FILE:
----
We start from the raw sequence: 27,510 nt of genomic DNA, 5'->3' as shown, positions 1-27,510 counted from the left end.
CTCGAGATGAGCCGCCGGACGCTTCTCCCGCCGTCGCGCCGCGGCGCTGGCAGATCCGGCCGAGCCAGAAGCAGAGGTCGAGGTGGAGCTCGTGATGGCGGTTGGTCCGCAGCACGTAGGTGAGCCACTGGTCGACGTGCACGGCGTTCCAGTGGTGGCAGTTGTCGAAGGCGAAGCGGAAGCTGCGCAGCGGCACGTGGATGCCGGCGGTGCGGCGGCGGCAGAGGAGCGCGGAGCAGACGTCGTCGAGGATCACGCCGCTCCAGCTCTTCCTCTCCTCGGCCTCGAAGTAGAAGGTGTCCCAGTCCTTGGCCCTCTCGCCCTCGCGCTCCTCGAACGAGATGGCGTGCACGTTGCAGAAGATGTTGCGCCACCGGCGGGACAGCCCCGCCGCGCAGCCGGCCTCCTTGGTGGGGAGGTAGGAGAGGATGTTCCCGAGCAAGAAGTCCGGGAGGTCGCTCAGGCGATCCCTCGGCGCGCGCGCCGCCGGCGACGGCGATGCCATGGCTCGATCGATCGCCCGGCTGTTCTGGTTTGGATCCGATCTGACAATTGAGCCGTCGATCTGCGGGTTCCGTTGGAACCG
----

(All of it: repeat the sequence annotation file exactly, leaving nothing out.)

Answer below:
We start from the raw sequence: 27,510 nt of genomic DNA, 5'->3' as shown, positions 1-27,510 counted from the left end.
CTCGAGATGAGCCGCCGGACGCTTCTCCCGCCGTCGCGCCGCGGCGCTGGCAGATCCGGCCGAGCCAGAAGCAGAGGTCGAGGTGGAGCTCGTGATGGCGGTTGGTCCGCAGCACGTAGGTGAGCCACTGGTCGACGTGCACGGCGTTCCAGTGGTGGCAGTTGTCGAAGGCGAAGCGGAAGCTGCGCAGCGGCACGTGGATGCCGGCGGTGCGGCGGCGGCAGAGGAGCGCGGAGCAGACGTCGTCGAGGATCACGCCGCTCCAGCTCTTCCTCTCCTCGGCCTCGAAGTAGAAGGTGTCCCAGTCCTTGGCCCTCTCGCCCTCGCGCTCCTCGAACGAGATGGCGTGCACGTTGCAGAAGATGTTGCGCCACCGGCGGGACAGCCCCGCCGCGCAGCCGGCCTCCTTGGTGGGGAGGTAGGAGAGGATGTTCCCGAGCAAGAAGTCCGGGAGGTCGCTCAGGCGATCCCTCGGCGCGCGCGCCGCCGGCGACGGCGATGCCATGGCTCGATCGATCGCCCGGCTGTTCTGGTTTGGATCCGATCTGACAATTGAGCCGTCGATCTGCGGGTTCCGTTGGAACCG